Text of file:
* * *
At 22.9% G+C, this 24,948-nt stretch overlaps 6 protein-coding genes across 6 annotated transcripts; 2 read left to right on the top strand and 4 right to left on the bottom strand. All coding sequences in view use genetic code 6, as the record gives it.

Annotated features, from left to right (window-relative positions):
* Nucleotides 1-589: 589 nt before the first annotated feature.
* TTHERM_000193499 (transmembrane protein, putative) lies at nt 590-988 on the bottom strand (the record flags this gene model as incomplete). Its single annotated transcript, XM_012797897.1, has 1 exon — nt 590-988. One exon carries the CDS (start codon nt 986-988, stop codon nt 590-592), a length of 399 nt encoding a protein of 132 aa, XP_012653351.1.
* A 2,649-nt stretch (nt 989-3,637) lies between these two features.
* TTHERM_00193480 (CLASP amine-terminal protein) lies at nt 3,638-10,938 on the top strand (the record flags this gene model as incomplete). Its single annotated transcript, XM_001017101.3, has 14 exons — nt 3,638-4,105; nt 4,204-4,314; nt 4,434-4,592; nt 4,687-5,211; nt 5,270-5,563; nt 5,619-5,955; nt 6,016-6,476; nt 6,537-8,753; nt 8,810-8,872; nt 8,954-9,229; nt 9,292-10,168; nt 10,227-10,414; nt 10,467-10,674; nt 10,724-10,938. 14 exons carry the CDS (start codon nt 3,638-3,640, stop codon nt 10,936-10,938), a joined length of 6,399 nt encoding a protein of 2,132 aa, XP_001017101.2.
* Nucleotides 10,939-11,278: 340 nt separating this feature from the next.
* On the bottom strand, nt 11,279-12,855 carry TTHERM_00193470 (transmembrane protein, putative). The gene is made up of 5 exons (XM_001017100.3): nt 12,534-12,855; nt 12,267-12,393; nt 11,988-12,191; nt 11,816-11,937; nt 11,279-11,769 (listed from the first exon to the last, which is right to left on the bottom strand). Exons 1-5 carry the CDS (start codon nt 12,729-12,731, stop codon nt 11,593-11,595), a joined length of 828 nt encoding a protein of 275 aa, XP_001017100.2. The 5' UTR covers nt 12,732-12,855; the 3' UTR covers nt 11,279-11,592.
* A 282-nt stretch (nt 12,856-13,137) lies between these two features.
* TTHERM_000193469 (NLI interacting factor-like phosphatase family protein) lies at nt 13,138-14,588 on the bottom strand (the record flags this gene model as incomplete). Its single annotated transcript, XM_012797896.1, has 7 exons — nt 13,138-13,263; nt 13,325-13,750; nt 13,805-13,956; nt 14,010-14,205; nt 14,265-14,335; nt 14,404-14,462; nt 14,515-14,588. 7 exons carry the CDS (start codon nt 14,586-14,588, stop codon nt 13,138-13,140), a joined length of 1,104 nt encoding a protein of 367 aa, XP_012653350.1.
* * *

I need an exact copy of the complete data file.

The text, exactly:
At 22.9% G+C, this 24,948-nt stretch overlaps 6 protein-coding genes across 6 annotated transcripts; 2 read left to right on the top strand and 4 right to left on the bottom strand. All coding sequences in view use genetic code 6, as the record gives it.

Annotated features, from left to right (window-relative positions):
* Nucleotides 1-589: 589 nt before the first annotated feature.
* TTHERM_000193499 (transmembrane protein, putative) lies at nt 590-988 on the bottom strand (the record flags this gene model as incomplete). Its single annotated transcript, XM_012797897.1, has 1 exon — nt 590-988. One exon carries the CDS (start codon nt 986-988, stop codon nt 590-592), a length of 399 nt encoding a protein of 132 aa, XP_012653351.1.
* A 2,649-nt stretch (nt 989-3,637) lies between these two features.
* TTHERM_00193480 (CLASP amine-terminal protein) lies at nt 3,638-10,938 on the top strand (the record flags this gene model as incomplete). Its single annotated transcript, XM_001017101.3, has 14 exons — nt 3,638-4,105; nt 4,204-4,314; nt 4,434-4,592; nt 4,687-5,211; nt 5,270-5,563; nt 5,619-5,955; nt 6,016-6,476; nt 6,537-8,753; nt 8,810-8,872; nt 8,954-9,229; nt 9,292-10,168; nt 10,227-10,414; nt 10,467-10,674; nt 10,724-10,938. 14 exons carry the CDS (start codon nt 3,638-3,640, stop codon nt 10,936-10,938), a joined length of 6,399 nt encoding a protein of 2,132 aa, XP_001017101.2.
* Nucleotides 10,939-11,278: 340 nt separating this feature from the next.
* On the bottom strand, nt 11,279-12,855 carry TTHERM_00193470 (transmembrane protein, putative). The gene is made up of 5 exons (XM_001017100.3): nt 12,534-12,855; nt 12,267-12,393; nt 11,988-12,191; nt 11,816-11,937; nt 11,279-11,769 (listed from the first exon to the last, which is right to left on the bottom strand). Exons 1-5 carry the CDS (start codon nt 12,729-12,731, stop codon nt 11,593-11,595), a joined length of 828 nt encoding a protein of 275 aa, XP_001017100.2. The 5' UTR covers nt 12,732-12,855; the 3' UTR covers nt 11,279-11,592.
* A 282-nt stretch (nt 12,856-13,137) lies between these two features.
* TTHERM_000193469 (NLI interacting factor-like phosphatase family protein) lies at nt 13,138-14,588 on the bottom strand (the record flags this gene model as incomplete). Its single annotated transcript, XM_012797896.1, has 7 exons — nt 13,138-13,263; nt 13,325-13,750; nt 13,805-13,956; nt 14,010-14,205; nt 14,265-14,335; nt 14,404-14,462; nt 14,515-14,588. 7 exons carry the CDS (start codon nt 14,586-14,588, stop codon nt 13,138-13,140), a joined length of 1,104 nt encoding a protein of 367 aa, XP_012653350.1.